Graphic text is useful for adding information on and around your map that exists in page space—as opposed to annotation, which is stored in geographic space. Dynamic text is a type of graphic text that, when placed on a map layout, will change dynamically based on the current properties of the map document, data frame, or Data Driven Page. If you want to place text information on your map page that does not move as you zoom and pan on your map, you should use graphic text. Graphic text can only be added to ArcMap in layout view.Learn more about dynamic text
Options for storing your text
Before you begin working with text, you should understand the text storage options in ArcGIS.
First, labels are not stored, they are generated dynamically, and only labeling properties are stored—the settings used to create labels on the fly. If you are working in a map, your labeling properties will be saved when you save your map document (.mxd). Labeling properties can also be stored in layer files (.lyr). Use layer files to transfer labels between two maps without having to set up labeling again in the new map.
ArcGIS provides two main options for storing annotation—in a geodatabase or in a map document.
Geodatabase annotation is stored in a geodatabase in annotation feature classes. You can think of geodatabase annotation as a special type of geographic feature, stored together with other geographic data in a geodatabase. Like point, line, and polygon feature classes, annotation feature classes can be used in many different maps.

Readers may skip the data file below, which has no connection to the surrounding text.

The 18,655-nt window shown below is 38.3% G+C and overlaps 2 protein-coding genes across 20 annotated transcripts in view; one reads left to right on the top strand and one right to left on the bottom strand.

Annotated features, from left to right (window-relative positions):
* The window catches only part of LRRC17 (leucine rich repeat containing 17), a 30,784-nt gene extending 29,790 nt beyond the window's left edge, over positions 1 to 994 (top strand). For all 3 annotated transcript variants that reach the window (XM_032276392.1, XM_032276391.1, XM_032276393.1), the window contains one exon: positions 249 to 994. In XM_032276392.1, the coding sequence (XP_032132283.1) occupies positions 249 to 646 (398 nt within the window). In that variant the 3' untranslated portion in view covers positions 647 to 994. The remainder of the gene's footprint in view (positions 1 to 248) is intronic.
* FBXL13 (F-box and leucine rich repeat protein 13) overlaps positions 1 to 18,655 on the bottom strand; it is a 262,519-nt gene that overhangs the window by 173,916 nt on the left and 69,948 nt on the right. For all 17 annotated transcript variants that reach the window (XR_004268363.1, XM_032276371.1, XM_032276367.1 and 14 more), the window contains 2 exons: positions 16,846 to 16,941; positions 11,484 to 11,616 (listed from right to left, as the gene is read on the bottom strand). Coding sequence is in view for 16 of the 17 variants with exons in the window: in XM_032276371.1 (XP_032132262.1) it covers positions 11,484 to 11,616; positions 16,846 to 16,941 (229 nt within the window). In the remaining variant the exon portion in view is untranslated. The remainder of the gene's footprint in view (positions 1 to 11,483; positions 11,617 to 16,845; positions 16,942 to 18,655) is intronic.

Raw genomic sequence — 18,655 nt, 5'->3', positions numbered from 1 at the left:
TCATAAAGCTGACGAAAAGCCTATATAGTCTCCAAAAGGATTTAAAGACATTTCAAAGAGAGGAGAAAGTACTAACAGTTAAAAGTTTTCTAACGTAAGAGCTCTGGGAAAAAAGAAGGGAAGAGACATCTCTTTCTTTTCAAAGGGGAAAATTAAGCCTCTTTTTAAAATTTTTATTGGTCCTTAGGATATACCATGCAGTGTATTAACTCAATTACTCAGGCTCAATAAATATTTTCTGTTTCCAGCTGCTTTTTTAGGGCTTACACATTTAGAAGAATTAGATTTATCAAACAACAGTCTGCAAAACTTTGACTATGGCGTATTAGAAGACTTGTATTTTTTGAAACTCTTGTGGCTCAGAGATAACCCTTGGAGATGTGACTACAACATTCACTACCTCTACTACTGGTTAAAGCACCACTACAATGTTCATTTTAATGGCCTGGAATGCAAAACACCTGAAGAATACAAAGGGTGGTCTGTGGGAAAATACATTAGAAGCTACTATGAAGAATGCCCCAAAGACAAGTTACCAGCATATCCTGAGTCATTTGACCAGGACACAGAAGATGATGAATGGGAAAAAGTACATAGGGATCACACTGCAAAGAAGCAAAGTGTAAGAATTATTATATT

Map document annotation is stored in map documents in annotation groups within each data frame. Choose map document annotation if you only want to use your text in one particular map. You can use annotation groups to organize map document annotation, or you can put all your annotation into a single <Default> annotation group that automatically exists in every map document data frame.
Graphic text is always stored in a map document. Like map document annotation, graphic text is added to a particular map. Graphic text is stored on the map layout page and cannot be organized into groups.
Both annotation and graphic text are forms of graphics, and you can use the tools on the Draw toolbar to create and edit these types of text. In addition, specific tools are available in ArcMap for working with geodatabase annotation.
What kind of text should I use?
The type of text that you should use is based on where you are starting from with your text and how you want to use text on your map. If you only want to add a few pieces of text and what you want to identify might not be based on attributes, then you can use graphic text or map document annotation.
If, however, you have much feature-descriptive text, you may want to use a different method. If you already have the text, such as existing coverage annotation, then you can add the annotation layer to a new map. Use labels if you want to add text based on your feature attributes.
If you have ArcEditor or ArcInfo and you are starting from scratch with your features and text, create a new feature class and a feature-linked annotation class. You'll be able to build your annotation automatically as you create your data.
Performing text tasks in ArcGIS Desktop
There are many text-related tasks that can be performed in ArcMap and ArcCatalog. If you have labels, map document annotation, or geodatabase annotation, the Common text related tasks table will explain how common tasks are completed and point you to other topics that help explain the tasks.
To learn more about working with text in ArcGIS, follow these links to other topics: